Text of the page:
Week 7: Morocco

After my crazy, fun, amazing weekend with Mama G, I hopped on a bus and headed to Morocco for the weekend. This weekend’s trip was organized by the same company I went with to Portugal, but this trip was significantly better, partly because 4 other girls from my group went with us, but also, it is hard to compete with going to Africa!

The trip to Morocco was long, with a two and a half hour bus ride to Tarifa where we took the ferry to Tangiers, and then another another hour and a half in the bus to get to M’diq, the city where our hotel was.
(Holding a baby donkey)

We arrived to our hotel around 10 that night (12 o’clock Spanish time), exhausted and ready to eat! The tables were already set when we arrived and we were quickly sat and served an extensive three course meal including some sort of soup, a giant pot of vegetable and chicken couscous, and sorbet for dessert.

I love everything I eat in Spain so much that I had started to believe I am not picky, but an adventurous eater who can appreciate good, interesting food (in spite of years of evidence to the contrary). The meals in Morocco ended that delusion very quickly. Everyone loved the soup and couscous and gushed over how tasty it was, while I was fighting down bites and resigning myself to just eating bread and the chicken.

That is when I realized how mild and simple Spanish food is; Spanish food is never spicy (I have the weakest spice tolerance, which is embarrassing since I’m from Texas), and everything has a pretty simple flavor since it is usually just cooked with olive oil and garlic or is fried. Anyways, Moroccan food is the exact opposite of mild and simple. The couscous we had the first night was full of tons of spices and flavors, which I’m sure makes it good couscous, but for me it was just overwhelming and nauseating. One night we had spaghetti and I ended up not using the sauce because it too had that same tons-of-spices flavor, and at that point I gave up all hope that I was an adventurous eat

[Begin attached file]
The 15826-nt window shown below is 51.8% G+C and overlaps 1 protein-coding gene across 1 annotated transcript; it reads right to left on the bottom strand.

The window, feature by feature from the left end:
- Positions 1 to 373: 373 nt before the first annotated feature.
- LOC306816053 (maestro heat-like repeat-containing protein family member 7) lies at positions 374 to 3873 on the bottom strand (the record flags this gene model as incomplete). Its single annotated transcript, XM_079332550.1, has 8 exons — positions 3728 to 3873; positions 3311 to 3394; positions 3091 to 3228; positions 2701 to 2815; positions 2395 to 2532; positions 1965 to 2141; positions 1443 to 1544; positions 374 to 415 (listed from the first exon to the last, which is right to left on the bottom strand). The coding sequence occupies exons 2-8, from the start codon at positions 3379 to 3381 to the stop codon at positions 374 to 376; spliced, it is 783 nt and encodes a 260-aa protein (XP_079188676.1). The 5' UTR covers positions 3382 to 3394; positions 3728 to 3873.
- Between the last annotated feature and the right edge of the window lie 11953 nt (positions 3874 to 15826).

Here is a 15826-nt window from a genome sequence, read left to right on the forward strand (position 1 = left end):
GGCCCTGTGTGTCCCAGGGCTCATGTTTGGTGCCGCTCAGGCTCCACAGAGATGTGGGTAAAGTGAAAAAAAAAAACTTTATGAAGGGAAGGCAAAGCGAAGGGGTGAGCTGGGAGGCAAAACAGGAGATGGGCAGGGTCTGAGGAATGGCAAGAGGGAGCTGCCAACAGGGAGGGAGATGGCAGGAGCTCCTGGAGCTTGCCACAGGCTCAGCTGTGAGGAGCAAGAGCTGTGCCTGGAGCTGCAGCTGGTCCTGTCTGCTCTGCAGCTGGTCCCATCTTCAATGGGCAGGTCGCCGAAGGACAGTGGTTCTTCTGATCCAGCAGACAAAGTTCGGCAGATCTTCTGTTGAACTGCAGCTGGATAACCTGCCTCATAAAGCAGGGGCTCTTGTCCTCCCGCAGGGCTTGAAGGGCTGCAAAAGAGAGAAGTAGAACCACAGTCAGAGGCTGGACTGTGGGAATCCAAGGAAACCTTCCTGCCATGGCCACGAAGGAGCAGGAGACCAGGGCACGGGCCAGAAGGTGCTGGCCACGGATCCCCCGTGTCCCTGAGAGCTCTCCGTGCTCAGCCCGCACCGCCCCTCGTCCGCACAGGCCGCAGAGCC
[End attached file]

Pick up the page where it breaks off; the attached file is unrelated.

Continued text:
The next day we woke up early to head to the first city: Tetouan. Tetouan is really interesting because it seemed like a more traditional, small village that isn’t frequented by many tourists. We were guided throughout the town by a local man named Muhammad Ali (When he first said his name my friend thought he was making a joke so she started laughing, but it is his real name). I am very thankful to have had Muhammad guide us because the streets were extremely windy and complicated–we even went down a street that was so narrow we had to be in a single file line–and it seemed like he knew everyone in town.
(Market in Tetouan)
In our tour we walked by houses, saw the markets, a tannery (the worst smelling place I have ever been in the world), the old graveyard, and even made a stop at an oriental rug store and spice shop/pharmacy. The oriental rug store was an exciting stop because the man in charge of design at the store made a huge, animated presentation showing us all the rugs, having us feel how soft they were, and even demonstrating their fire-proofness with a lighter (his selling technique reminded me of the oxyclean commercials).
(Vegetable Stand and kitty)
After the presentation they went back through showing us each rug and if we thought we were interested in the rug we would shout out “na’am” (yes in arabic), then the rug we called for would be placed in front of us so we could look at prices later. I ended up calling out for a small rug because I imagined it was the only one I could possibly, maybe afford, and it wouldn’t be easy to travel home to the US with a giant area rug.
Once everyone had called out for the rugs we were interested in all the salesmen flooded into the room and a pair of us was sent to each salesman. At first I thought that this was for efficiency’s sake, but in retrospect I have decided they were “dividing and conquering” not unlike when animals hunt and separate a few of the pray from the herd.
(Me and Sarah with our guide, Muhammad Ali, in the tannery)
My salesman presented me with the price of the rug 400 euros, and then asked what I thought; I laughed. Obviously I can not buy a 400 euro rug. I tried to back out and explain I am a poor college student and it was silly to buy an oriental rug for a house I don’t have, but he kept insisting and then asked me to make my offer–50 euros–which he laughed at.We went back and forth for a while (mainly him offering some deal and me insisting I can’t afford the rug), but I couldn’t really see myself buying the rug for any price that he had in mind, plus, anyone who has ever been unfortunate enough to shop with me knows that I think out a purchase for a painful amount of time. I started searching the store to find one of my girl friends for advice, but, thanks to their animal hunting tactics, no one was in sight. At that point the group was leaving because we had to go to another store and then go to lunch, so I tried to say goodbye and end the conversation but the salesman would not be deterred so easily!

(Handmade rug store)
Eventually I had about 10 people from the group surrounding me (no one I knew), the salesman on my arm throwing offers at me, and I was in a panic.